Cancer Screening: Should I Get Screened Or Not?

by Team Onco
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Screening refers to testing individuals who have no symptoms for a particular disease. In context to cancers, screening tests are done to detect cancer before they cause any apparent symptoms. 

Early detection is important because when cancer is found early, it may be easier to treat and we have higher chances of a cure. 

Why should I get screening tests done?

Most cancers are already in advanced stages when they are diagnosed, and hence carry a poor outlook. 

If these cancers can be detected at an early stage, it could be possible to treat them completely or prevent their further spread. 

Early detection of cancer through screening reduces mortality from cancers of the colon and rectum, breast, cervix, prostate, and lung. 

Types of Cancer Screening Tests

Each type of cancer has its own screening tests. Some types of cancer do not have an effective screening method at present.

  • Breast cancer 

These are the screening tests available for breast cancer:

Mammography

It uses low-dose x-rays to look for any suspicious swellings/lumps in the breast. The images produced by mammography can show lumps or irregularities in the breast. These images are called mammograms. Typically, these images are taken by placing the breast between 2 plates comprising source and detector film.

For many women, mammograms are the best way to find breast cancer early. However, In 10 to 15% of cases, mammography may fail to identify existing cancer.  

cancer screening mammography

Clinical breast examination

It is carried out by a doctor and  involves a thorough physical examination of the breast and underarm. During this examination the doctor would assess for:

  • Any changes in the size and shape of the breast
  • Lump in the breast
  • Any swollen lymph nodes  in the armpit and neck region
  • Any nipple discharge  

Breast self-examination

In this procedure, the woman may examine herself to look for any changes or abnormalities in her own breast. 

According to studies, about 40% of breast cancer cases were detected in women who felt breast lumps during the self-breast examination.

Breast Magnetic Resonance Imaging (MRI)

Breast MRI is not always recommended as a screening tool. It is usually combined with a mammogram and is recommended in women who have a high risk of breast cancer or dense breasts.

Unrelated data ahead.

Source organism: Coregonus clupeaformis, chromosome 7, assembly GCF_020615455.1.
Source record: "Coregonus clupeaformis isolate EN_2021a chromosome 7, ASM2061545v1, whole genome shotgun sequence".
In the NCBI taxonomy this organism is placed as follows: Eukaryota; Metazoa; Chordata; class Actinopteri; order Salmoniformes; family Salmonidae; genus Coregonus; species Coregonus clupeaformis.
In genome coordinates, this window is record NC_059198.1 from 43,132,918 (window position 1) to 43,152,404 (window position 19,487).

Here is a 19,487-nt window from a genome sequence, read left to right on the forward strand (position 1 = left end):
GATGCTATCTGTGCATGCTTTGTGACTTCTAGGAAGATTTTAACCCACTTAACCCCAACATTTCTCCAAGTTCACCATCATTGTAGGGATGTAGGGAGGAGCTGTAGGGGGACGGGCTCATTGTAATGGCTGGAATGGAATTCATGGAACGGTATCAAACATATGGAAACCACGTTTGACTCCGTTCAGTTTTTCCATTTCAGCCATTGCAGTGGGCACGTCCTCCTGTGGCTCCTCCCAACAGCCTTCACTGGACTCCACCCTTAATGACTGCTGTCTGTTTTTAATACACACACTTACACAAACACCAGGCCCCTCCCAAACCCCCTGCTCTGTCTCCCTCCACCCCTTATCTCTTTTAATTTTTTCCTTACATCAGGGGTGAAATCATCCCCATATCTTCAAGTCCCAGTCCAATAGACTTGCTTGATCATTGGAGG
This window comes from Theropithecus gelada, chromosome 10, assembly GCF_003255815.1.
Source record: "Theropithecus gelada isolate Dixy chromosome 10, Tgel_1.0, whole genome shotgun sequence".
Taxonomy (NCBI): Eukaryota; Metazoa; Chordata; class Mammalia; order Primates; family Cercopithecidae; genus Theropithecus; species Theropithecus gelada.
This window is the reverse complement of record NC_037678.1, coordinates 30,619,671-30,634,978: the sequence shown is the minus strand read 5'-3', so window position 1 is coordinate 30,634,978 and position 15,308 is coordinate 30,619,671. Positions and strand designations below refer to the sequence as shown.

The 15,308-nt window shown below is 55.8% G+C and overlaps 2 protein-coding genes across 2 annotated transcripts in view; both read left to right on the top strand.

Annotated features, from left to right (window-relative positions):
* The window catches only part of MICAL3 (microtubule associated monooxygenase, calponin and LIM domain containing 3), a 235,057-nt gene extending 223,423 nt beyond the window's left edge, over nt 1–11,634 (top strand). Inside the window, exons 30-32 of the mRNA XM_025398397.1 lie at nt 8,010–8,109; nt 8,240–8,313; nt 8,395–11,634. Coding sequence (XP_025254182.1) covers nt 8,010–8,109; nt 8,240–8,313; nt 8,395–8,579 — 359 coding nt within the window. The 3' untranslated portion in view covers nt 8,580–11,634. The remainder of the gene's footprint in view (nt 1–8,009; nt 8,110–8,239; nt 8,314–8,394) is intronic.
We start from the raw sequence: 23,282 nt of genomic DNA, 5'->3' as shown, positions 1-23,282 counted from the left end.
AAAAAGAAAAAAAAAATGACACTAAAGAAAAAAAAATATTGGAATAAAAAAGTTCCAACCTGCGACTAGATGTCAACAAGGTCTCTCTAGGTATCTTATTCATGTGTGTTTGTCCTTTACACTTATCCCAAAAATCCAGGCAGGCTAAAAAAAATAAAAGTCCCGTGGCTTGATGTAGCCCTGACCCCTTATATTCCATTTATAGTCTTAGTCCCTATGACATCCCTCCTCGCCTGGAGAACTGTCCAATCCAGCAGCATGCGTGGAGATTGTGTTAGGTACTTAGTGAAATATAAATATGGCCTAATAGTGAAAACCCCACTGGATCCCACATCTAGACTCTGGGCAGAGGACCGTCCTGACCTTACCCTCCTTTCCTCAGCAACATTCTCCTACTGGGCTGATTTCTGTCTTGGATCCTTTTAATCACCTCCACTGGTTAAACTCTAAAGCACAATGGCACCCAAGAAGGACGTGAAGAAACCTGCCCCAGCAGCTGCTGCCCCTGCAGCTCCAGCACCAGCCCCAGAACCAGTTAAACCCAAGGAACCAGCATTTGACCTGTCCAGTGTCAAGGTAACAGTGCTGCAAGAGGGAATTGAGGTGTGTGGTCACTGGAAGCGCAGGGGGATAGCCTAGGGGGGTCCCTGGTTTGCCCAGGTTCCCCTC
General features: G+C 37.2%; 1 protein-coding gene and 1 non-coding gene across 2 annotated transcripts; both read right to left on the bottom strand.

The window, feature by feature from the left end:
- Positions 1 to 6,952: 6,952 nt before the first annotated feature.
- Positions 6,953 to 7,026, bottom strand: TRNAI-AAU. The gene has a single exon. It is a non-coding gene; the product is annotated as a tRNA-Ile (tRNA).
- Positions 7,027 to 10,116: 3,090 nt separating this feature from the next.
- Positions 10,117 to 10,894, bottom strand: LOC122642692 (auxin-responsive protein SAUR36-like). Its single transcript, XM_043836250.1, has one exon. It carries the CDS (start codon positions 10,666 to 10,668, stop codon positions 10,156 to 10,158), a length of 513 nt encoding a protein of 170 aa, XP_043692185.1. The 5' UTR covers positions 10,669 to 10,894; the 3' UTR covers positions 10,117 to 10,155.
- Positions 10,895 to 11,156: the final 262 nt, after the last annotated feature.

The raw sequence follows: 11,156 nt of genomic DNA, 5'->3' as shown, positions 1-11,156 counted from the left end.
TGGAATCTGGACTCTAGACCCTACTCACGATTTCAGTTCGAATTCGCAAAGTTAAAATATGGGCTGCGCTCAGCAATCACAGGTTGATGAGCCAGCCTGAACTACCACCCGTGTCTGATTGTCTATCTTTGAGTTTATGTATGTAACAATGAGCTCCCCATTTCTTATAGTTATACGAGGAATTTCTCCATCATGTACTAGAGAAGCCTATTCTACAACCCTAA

• Cervical cancer 

Cervical cancer can be detected at an early-stage by the following tests:

HPV testing

Women with human papillomavirus (HPV) infection have a higher risk of developing cervical cancer. Therefore, the HPV testing is recommended in such women. 

HPV testing can be done alone, or can also be combined with Pap testing. 

In the HPV test, a soft brush is inserted inside the cervix to collect the samples of cervical cells. These cells are examined in the laboratory to look for specific strains of HPV that are linked to cervical cancer.  

Pap testing

The Pap test is a procedure that collects cells from the cervix so that they can be examined by a pathologist in the laboratory to find any cancerous or  precancerous cells.

Pap smear cancer screening

  • Colorectal cancer

The following tests may help in determining colorectal cancer during the early stage:

Colonoscopy

In this test, the doctor looks at the entire length of the colon and rectum with a colonoscope. It is a flexible tube with a light and small video camera on the end. 

Special instruments can be passed through the colonoscope to take a biopsy sample or to  remove any suspicious-looking areas such as polyps, if needed.  

cancer screening colonoscopy

Faecal occult blood test (FOBT)

This test is done to detect the presence of blood in the stools, which may indicate polyps or cancers. 

Stool DNA tests

This test identifies DNA changes in the cells of a stool sample and looks for abnormal DNA associated with colon cancer or polyps. 

The test also detects hidden blood in the stool, which can indicate the presence of cancer.

  • Lung cancer

Low-dose computed tomography (LDCT) 

This scan is the only screening test recommended for lung cancer. 

LDCT is a non-contrast study (which means IV contrast is not used) obtained with a multidetector CT scanner with a scanning time under 25 seconds. Radiation dose exposure is less than a third of a standard-dose diagnostic chest CT scan.

lung cancer screening

Low-dose Computed Tomography (LDCT)

  • Prostate cancer

Prostate cancer screening can be done with two tests. These include: